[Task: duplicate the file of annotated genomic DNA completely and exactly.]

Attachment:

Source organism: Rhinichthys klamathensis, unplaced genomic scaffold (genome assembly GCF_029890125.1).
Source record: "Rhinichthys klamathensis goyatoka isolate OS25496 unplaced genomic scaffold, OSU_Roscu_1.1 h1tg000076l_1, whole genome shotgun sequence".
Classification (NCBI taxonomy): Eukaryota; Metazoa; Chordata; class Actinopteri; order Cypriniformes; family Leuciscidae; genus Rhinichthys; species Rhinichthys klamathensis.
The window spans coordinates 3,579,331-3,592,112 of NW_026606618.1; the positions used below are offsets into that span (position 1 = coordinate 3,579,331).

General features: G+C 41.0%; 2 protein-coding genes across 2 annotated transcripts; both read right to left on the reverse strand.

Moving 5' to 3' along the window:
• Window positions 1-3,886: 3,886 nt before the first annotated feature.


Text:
Source organism: Rhinichthys klamathensis, unplaced genomic scaffold (genome assembly GCF_029890125.1).
Source record: "Rhinichthys klamathensis goyatoka isolate OS25496 unplaced genomic scaffold, OSU_Roscu_1.1 h1tg000076l_1, whole genome shotgun sequence".
Classification (NCBI taxonomy): Eukaryota; Metazoa; Chordata; class Actinopteri; order Cypriniformes; family Leuciscidae; genus Rhinichthys; species Rhinichthys klamathensis.
The window spans coordinates 3,579,331-3,592,112 of NW_026606618.1; the positions used below are offsets into that span (position 1 = coordinate 3,579,331).

General features: G+C 41.0%; 2 protein-coding genes across 2 annotated transcripts; both read right to left on the reverse strand.

Moving 5' to 3' along the window:
• Window positions 1-3,886: 3,886 nt before the first annotated feature.